Village life revolved around school and church. Villagers organised activities including dances, whist drives, hot-pot suppers, lantern slide shows and parties. Boating on Mill Dam Lake was popular and field days involved all with sports and a traditional fair.

Most families made their own butter, bread and cakes, whilst orchards provided fruit for eating and jam making.  Farmers and cottagers kept a pig for bacon, ham, pork and lard. Built in 1732, the Chapel House on Kirkby Row, known as the Cocoa Rooms, sold bread, milk, home cured bacon, ham, sausages, black puddings and brawn.

For many years, it was the only real shop in Kirkby. It doubled as a community hub: upstairs was used for meetings and it served as a local library during the 1920s. Before the motor car, churchgoers would stable their horses there.  

2018 marks the 170th anniversary of the railway in Kirkby.  The Liverpool, Bolton and Bury Railway opened in1848, 18 years after the first passenger line, the Liverpool – Manchester Railway which connected the two cities, but the impact was no less.

Until the mid 1800s, communication between the rural townships of Kirkby and Simonswood and outwards to the rest of the region was poor. People tended to live and work in a limited area, with horse power and the canal system the only viable options for transporting people and goods. 

For many, Shanks’ Pony was the only means of transport available.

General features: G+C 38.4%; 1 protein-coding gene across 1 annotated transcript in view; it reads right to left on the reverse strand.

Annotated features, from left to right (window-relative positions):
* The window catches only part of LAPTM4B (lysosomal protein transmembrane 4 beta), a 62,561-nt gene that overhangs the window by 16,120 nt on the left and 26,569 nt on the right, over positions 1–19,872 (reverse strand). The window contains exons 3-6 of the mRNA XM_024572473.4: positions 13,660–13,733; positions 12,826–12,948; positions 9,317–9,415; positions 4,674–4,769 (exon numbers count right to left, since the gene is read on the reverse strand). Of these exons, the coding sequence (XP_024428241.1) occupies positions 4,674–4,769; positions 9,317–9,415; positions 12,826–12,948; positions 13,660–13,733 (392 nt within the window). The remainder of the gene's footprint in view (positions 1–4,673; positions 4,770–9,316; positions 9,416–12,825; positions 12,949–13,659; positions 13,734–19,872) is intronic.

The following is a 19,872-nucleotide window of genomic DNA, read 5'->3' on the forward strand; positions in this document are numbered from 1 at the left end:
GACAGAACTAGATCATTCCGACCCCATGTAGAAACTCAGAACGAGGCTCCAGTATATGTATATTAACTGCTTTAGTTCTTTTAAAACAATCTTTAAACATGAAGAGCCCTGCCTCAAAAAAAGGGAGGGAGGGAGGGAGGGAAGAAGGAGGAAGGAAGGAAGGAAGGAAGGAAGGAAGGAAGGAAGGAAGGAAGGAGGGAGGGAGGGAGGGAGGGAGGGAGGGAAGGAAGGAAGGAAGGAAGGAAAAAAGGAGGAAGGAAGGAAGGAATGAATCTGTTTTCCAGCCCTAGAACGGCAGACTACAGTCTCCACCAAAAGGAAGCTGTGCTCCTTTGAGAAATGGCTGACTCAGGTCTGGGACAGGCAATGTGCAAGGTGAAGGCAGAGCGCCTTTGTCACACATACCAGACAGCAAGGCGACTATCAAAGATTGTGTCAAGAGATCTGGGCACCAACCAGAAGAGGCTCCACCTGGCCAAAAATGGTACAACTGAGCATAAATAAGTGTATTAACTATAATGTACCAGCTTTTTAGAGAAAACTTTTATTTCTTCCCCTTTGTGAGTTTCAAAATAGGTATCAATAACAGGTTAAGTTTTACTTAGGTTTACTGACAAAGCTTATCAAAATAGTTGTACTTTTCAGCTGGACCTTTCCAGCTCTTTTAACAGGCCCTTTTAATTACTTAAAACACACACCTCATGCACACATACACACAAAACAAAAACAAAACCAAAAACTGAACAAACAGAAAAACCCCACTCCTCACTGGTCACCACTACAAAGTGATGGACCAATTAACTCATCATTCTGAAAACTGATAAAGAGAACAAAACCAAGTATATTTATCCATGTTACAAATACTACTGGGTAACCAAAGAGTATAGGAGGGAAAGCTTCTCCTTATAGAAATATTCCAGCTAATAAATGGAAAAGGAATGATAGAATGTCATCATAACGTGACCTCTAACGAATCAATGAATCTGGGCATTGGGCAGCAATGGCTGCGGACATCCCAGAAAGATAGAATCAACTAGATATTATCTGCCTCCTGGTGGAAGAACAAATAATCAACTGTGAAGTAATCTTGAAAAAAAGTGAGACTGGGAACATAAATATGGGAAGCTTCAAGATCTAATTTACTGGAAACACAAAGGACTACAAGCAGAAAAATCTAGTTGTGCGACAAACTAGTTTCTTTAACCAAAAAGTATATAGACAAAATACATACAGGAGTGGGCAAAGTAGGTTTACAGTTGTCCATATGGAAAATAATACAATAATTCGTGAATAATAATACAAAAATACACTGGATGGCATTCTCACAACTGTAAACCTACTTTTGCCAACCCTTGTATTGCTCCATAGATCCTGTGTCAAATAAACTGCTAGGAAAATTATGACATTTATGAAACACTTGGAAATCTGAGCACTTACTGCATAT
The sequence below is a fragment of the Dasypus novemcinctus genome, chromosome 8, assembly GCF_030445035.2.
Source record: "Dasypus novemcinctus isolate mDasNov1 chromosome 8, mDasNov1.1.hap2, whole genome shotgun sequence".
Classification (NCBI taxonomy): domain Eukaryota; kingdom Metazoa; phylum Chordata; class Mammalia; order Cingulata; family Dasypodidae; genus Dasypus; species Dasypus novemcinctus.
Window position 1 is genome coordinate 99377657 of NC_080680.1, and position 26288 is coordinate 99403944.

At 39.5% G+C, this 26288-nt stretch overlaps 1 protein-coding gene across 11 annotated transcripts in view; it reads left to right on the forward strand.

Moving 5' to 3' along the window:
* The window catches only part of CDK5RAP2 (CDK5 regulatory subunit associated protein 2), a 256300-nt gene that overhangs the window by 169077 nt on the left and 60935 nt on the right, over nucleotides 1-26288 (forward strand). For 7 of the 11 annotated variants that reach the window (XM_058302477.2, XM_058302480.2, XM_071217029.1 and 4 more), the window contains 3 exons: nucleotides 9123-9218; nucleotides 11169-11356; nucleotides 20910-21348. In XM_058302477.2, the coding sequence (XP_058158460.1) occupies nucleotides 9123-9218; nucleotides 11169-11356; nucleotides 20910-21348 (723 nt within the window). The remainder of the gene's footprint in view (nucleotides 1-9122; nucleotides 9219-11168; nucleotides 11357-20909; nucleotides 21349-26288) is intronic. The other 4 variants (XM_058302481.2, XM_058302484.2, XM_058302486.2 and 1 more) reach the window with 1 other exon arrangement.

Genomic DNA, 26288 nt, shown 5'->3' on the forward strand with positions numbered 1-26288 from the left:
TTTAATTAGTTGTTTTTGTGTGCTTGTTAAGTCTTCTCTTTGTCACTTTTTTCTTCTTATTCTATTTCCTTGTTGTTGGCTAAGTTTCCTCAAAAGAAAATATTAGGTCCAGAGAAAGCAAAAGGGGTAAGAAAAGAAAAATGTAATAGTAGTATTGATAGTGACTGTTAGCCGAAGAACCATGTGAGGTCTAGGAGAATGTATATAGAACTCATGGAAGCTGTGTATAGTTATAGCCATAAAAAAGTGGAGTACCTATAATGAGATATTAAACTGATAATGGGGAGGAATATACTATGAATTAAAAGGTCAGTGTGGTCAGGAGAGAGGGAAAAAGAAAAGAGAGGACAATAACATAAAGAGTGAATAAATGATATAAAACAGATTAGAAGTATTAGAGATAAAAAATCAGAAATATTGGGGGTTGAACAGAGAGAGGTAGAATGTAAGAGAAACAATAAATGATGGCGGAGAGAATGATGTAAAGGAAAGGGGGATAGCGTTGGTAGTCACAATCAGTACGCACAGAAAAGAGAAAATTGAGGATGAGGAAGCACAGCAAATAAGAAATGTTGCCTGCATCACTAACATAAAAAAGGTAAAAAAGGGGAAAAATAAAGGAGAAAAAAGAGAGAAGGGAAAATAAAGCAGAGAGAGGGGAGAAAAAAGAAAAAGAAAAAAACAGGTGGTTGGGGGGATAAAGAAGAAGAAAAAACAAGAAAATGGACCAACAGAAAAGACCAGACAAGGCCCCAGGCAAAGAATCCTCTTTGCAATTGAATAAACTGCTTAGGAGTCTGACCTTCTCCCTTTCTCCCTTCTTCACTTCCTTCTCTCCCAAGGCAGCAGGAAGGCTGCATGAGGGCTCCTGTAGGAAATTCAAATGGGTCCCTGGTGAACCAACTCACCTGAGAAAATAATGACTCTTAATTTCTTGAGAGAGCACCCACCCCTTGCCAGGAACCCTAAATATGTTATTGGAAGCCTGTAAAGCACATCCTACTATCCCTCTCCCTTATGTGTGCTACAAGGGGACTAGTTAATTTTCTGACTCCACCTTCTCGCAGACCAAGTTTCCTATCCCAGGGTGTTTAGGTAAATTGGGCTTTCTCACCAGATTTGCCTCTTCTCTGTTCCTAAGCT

The coming of the railway meant that ‘outsiders’ were encouraged to move to rural Kirkby, living in the newly constructed, grand Victorian villas built close to the station and commuting to their work.

In turn, these newcomers brought new wealth into the village. The other effect was that local people could move away from the area to look for work or to establish new lives. It could be argued that there was not as revolutionary a development to directly affect the village and its infrastructure until the outbreak of war in 1939.  

The threat of war prompted the Government to find sites on which to build a munitions factory. The rural nature of the area meant that land could be made available and with the railway close by and the East Lancashire Road recently opened, transport links were in place.

Construction of the Royal Ordnance Factory began in late 1939 and the factory, which at its peak employed up to 20,000 people from around the region, was completed in 1941. It had its own transport system and hostel facilities for up to 1000 people were built at Kirkby Fields; 200 key worker houses were built on the Park Estate and Admin staff were housed at Spinney Road and Spinney Close. After the war, the R.O.F. formed the template for a new industrial estate.

Immediately post-war, the growth of industry and Liverpool’s re-housing programme meant that many homes were needed to house both the workers and the people whose overcrowded and unsanitary homes were to be demolished.

The evolution of village to new town was underway.